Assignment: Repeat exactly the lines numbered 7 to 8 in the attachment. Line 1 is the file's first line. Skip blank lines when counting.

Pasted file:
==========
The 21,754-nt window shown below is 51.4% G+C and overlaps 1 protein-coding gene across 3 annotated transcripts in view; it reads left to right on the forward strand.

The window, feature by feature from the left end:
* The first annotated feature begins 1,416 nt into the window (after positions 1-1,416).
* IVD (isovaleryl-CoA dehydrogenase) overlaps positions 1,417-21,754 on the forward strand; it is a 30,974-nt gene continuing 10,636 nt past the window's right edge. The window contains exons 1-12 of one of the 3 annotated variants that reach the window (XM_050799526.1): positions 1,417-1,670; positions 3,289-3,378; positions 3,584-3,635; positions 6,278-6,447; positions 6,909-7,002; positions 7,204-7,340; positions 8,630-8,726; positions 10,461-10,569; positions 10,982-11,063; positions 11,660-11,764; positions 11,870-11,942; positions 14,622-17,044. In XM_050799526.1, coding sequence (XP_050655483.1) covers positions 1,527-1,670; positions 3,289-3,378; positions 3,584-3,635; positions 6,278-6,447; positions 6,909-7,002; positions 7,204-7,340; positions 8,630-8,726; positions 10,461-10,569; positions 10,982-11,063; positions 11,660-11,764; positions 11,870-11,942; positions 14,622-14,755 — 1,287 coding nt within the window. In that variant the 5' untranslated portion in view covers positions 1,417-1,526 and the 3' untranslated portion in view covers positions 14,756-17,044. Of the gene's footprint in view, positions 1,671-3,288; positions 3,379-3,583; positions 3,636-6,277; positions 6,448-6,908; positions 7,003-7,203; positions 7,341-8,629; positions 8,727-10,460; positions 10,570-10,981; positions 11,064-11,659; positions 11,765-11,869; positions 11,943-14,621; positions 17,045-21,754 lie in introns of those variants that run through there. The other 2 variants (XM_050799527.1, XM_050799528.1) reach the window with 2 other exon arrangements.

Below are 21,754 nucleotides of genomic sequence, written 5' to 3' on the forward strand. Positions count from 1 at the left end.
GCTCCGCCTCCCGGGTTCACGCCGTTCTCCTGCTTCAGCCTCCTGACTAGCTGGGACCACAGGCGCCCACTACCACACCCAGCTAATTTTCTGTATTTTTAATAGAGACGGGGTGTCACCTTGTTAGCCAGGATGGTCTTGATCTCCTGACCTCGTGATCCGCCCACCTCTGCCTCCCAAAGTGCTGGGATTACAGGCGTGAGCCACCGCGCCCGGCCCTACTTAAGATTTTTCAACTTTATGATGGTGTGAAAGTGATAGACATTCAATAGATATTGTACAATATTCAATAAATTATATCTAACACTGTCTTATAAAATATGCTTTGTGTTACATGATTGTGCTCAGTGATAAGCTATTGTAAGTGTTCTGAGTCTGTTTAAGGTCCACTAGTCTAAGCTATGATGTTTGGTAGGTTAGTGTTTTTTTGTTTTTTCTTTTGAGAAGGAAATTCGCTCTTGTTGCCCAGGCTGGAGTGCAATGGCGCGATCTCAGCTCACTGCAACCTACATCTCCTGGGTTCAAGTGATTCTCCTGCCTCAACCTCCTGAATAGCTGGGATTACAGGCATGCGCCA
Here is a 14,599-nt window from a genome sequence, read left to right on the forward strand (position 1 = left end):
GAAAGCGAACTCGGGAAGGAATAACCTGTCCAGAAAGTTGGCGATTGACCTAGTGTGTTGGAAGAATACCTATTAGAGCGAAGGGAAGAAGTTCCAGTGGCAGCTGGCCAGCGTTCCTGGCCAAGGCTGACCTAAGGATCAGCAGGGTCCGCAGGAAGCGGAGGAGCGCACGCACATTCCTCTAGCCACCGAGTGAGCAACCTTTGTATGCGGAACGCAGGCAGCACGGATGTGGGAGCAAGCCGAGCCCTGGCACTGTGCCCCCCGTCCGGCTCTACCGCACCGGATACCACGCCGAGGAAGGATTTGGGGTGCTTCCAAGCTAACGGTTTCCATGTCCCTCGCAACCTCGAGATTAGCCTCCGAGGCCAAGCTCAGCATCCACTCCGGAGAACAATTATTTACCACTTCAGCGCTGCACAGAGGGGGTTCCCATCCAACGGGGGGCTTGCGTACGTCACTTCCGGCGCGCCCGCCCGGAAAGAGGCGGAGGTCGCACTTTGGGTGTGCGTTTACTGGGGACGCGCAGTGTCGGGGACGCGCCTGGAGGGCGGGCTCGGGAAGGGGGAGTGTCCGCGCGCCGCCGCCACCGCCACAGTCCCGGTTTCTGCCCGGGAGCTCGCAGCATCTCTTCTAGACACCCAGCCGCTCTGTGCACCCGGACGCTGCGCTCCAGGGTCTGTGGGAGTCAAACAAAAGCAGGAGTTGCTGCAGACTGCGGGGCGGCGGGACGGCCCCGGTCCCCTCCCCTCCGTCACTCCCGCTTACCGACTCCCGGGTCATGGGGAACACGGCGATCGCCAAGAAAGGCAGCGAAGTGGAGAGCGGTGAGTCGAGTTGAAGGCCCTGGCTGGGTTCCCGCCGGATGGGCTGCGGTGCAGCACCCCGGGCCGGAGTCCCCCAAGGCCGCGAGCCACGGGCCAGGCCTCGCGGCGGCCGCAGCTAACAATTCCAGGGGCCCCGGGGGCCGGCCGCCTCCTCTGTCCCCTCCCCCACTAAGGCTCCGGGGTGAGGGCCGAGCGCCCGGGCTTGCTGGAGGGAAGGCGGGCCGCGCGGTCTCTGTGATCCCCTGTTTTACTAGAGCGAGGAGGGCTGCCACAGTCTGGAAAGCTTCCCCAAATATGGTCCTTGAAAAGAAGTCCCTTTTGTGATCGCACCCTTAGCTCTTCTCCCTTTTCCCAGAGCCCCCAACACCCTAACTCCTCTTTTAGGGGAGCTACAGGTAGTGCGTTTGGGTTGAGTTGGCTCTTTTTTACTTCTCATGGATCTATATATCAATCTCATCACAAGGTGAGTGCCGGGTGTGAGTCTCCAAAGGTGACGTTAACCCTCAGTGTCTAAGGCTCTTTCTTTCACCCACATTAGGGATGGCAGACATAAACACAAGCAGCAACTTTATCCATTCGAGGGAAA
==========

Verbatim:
Here is a 14,599-nt window from a genome sequence, read left to right on the forward strand (position 1 = left end):
GAAAGCGAACTCGGGAAGGAATAACCTGTCCAGAAAGTTGGCGATTGACCTAGTGTGTTGGAAGAATACCTATTAGAGCGAAGGGAAGAAGTTCCAGTGGCAGCTGGCCAGCGTTCCTGGCCAAGGCTGACCTAAGGATCAGCAGGGTCCGCAGGAAGCGGAGGAGCGCACGCACATTCCTCTAGCCACCGAGTGAGCAACCTTTGTATGCGGAACGCAGGCAGCACGGATGTGGGAGCAAGCCGAGCCCTGGCACTGTGCCCCCCGTCCGGCTCTACCGCACCGGATACCACGCCGAGGAAGGATTTGGGGTGCTTCCAAGCTAACGGTTTCCATGTCCCTCGCAACCTCGAGATTAGCCTCCGAGGCCAAGCTCAGCATCCACTCCGGAGAACAATTATTTACCACTTCAGCGCTGCACAGAGGGGGTTCCCATCCAACGGGGGGCTTGCGTACGTCACTTCCGGCGCGCCCGCCCGGAAAGAGGCGGAGGTCGCACTTTGGGTGTGCGTTTACTGGGGACGCGCAGTGTCGGGGACGCGCCTGGAGGGCGGGCTCGGGAAGGGGGAGTGTCCGCGCGCCGCCGCCACCGCCACAGTCCCGGTTTCTGCCCGGGAGCTCGCAGCATCTCTTCTAGACACCCAGCCGCTCTGTGCACCCGGACGCTGCGCTCCAGGGTCTGTGGGAGTCAAACAAAAGCAGGAGTTGCTGCAGACTGCGGGGCGGCGGGACGGCCCCGGTCCCCTCCCCTCCGTCACTCCCGCTTACCGACTCCCGGGTCATGGGGAACACGGCGATCGCCAAGAAAGGCAGCGAAGTGGAGAGCGGTGAGTCGAGTTGAAGGCCCTGGCTGGGTTCCCGCCGGATGGGCTGCGGTGCAGCACCCCGGGCCGGAGTCCCCCAAGGCCGCGAGCCACGGGCCAGGCCTCGCGGCGGCCGCAGCTAACAATTCCAGGGGCCCCGGGGGCCGGCCGCCTCCTCTGTCCCCTCCCCCACTAAGGCTCCGGGGTGAGGGCCGAGCGCCCGGGCTTGCTGGAGGGAAGGCGGGCCGCGCGGTCTCTGTGATCCCCTGTTTTACTAGAGCGAGGAGGGCTGCCACAGTCTGGAAAGCTTCCCCAAATATGGTCCTTGAAAAGAAGTCCCTTTTGTGATCGCACCCTTAGCTCTTCTCCCTTTTCCCAGAGCCCCCAACACCCTAACTCCTCTTTTAGGGGAGCTACAGGTAGTGCGTTTGGGTTGAGTTGGCTCTTTTTTACTTCTCATGGATCTATATATCAATCTCATCACAAGGTGAGTGCCGGGTGTGAGTCTCCAAAGGTGACGTTAACCCTCAGTGTCTAAGGCTCTTTCTTTCACCCACATTAGGGATGGCAGACATAAACACAAGCAGCAACTTTATCCATTCGAGGGAAA